Hyperpolarization- and cyclic nucleotide-activated (HCN) channels contribute to rhythmic oscillations in excitable cells. They possess an intrinsic autoinhibition with a hyperpolarized V 1/2, which can be relieved by cAMP binding to the cyclic nucleotide binding (CNB) fold in the C-terminal region or by deletion of the CNB fold. We questioned whether V 1/2 shifts caused by altering the autoinhibitory CNB fold would be accompanied by parallel changes in activation rates. We used two-electrode voltage clamp on Xenopus oocytes to compare wildtype (WT) HCN2, a constitutively autoinhibited point mutant incapable of cAMP binding (HCN2 R591E), and derivatives with various C-terminal truncations. Activation V 1/2 and deactivation t 1/2 measurements confirmed that a truncated channel lacking the helix αC of the CNB fold (ΔαC) had autoinhibition comparable to HCN2 R591E; however, ΔαC activated approximately two-fold slower than HCN2 R591E over a 60-mV range of hyperpolarizations. A channel with a more drastic truncation deleting the entire CNB fold (ΔCNB) had similar V 1/2 values to HCN2 WT with endogenous cAMP bound, confirming autoinhibition relief, yet it surprisingly activated slower than the autoinhibited HCN2 R591E. Whereas CNB fold truncation slowed down voltage-dependent reaction steps, the voltage-independent closed-open equilibrium subject to autoinhibition in HCN2 was not rate-limiting. Chemically inhibiting formation of the endogenous lipid PIP2 hyperpolarized the V 1/2 of HCN2 WT but did not slow down activation to match ΔCNB rates. Our findings suggest a “quickening conformation” mechanism, requiring a full-length CNB that ensures fast rates for voltage-dependent steps during activation regardless of potentiation by cAMP or PIP2.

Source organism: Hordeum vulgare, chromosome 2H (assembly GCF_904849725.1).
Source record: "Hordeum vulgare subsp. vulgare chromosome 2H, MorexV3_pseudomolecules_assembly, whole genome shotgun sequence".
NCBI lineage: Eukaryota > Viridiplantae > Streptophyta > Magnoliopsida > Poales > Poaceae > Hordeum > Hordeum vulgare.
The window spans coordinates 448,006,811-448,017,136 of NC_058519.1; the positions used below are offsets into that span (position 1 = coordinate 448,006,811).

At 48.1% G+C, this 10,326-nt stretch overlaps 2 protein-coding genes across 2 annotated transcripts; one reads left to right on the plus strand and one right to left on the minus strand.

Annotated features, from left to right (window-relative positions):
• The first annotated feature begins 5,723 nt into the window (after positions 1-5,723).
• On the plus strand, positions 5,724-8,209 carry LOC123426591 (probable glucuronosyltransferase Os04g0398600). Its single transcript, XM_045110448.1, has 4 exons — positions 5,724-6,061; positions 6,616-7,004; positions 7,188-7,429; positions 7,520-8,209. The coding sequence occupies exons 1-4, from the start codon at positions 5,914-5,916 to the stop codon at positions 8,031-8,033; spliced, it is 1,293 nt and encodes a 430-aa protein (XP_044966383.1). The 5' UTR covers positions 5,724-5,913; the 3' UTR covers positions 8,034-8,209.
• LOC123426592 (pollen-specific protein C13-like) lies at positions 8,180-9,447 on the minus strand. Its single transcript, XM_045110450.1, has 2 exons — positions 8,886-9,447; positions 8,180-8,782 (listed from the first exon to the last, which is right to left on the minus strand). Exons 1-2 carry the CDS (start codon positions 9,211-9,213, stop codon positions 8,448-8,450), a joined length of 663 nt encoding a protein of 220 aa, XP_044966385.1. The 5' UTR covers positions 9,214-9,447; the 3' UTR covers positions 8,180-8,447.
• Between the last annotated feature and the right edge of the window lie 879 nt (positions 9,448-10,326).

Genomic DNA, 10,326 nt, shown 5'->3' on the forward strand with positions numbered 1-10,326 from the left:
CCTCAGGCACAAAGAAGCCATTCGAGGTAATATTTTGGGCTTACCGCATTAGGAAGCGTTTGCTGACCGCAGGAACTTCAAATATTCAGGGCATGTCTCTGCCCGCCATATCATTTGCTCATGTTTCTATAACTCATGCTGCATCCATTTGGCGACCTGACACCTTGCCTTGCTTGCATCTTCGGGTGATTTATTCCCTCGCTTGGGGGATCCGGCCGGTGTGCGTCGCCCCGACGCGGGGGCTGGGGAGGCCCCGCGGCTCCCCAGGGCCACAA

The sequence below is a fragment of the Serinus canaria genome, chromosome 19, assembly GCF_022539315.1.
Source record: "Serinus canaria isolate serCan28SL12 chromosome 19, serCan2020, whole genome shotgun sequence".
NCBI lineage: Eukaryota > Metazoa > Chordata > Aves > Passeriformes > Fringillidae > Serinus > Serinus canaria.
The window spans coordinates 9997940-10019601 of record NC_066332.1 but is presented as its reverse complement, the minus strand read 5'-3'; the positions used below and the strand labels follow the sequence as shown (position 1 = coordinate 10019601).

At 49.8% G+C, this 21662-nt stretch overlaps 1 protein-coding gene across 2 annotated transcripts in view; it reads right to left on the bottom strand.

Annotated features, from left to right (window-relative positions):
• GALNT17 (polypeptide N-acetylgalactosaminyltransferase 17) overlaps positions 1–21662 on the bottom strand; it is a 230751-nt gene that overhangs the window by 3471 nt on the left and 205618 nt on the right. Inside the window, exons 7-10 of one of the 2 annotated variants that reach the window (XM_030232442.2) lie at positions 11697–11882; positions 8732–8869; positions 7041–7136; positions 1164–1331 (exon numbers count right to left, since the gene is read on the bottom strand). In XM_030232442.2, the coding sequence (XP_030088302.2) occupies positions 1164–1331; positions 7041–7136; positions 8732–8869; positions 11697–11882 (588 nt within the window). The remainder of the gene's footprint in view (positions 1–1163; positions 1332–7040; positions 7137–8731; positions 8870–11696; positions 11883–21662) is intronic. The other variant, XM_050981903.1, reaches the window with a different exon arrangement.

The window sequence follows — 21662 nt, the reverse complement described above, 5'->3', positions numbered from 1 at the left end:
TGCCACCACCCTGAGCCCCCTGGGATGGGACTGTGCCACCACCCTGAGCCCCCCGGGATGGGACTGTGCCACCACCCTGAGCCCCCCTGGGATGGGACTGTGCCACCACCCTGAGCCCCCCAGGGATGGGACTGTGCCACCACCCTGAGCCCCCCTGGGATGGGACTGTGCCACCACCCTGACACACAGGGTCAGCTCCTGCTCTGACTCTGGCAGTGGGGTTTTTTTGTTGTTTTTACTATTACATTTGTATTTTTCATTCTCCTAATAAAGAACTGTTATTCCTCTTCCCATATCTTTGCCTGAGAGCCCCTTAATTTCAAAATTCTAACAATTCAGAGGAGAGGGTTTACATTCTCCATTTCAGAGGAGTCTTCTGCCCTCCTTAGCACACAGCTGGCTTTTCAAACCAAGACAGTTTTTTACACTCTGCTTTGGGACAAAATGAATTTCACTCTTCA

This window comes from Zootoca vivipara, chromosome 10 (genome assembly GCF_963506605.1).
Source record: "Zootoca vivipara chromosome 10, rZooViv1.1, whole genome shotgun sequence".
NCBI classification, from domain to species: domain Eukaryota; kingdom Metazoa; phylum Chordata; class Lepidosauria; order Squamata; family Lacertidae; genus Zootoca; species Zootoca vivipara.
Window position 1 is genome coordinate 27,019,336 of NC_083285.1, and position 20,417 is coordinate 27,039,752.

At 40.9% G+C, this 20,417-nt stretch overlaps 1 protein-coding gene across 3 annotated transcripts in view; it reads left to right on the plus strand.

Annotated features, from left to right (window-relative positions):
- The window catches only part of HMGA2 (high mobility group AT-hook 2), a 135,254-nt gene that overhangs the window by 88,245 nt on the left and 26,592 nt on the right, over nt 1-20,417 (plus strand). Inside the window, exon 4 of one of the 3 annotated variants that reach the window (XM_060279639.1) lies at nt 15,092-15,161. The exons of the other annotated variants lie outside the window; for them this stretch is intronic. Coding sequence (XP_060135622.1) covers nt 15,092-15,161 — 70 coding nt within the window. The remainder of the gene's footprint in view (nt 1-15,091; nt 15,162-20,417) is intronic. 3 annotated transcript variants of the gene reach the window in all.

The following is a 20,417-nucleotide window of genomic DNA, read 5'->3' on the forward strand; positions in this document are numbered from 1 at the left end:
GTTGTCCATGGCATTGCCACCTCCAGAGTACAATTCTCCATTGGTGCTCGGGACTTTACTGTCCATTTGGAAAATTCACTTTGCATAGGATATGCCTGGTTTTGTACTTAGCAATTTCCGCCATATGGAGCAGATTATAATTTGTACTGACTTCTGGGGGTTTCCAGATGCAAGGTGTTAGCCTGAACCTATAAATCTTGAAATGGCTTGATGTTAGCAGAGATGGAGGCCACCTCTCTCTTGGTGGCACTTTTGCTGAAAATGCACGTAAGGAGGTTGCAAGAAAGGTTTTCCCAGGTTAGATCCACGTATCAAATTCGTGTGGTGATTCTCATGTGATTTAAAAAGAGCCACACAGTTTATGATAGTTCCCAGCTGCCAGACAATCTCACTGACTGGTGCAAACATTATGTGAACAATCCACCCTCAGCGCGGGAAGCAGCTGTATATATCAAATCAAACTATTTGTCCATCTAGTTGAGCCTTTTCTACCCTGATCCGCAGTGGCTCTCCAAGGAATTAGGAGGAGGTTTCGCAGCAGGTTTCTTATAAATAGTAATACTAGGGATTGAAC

The Journal of Membrane Biology – Springer Journals
Published: Jun 30, 2015
It’s your single place to instantly
discover and read the research
that matters to you.
Enjoy affordable access to
over 18 million articles from more than
15,000 peer-reviewed journals.
All for just $49/month
Query the DeepDyve database, plus search all of PubMed and Google Scholar seamlessly
Save any article or search result from DeepDyve, PubMed, and Google Scholar... all in one place.
Get unlimited, online access to over 18 million full-text articles from more than 15,000 scientific journals.
Read from thousands of the leading scholarly journals from SpringerNature, Elsevier, Wiley-Blackwell, Oxford University Press and more.
All the latest content is available, no embargo periods.
“Hi guys, I cannot tell you how much I love this resource. Incredible. I really believe you've hit the nail on the head with this site in regards to solving the research-purchase issue.”Daniel C.
“Whoa! It’s like Spotify but for academic articles.”@Phil_Robichaud
“I must say, @deepdyve is a fabulous solution to the independent researcher's problem of #access to #information.”@deepthiw
“My last article couldn't be possible without the platform @deepdyve that makes journal papers cheaper.”@JoseServera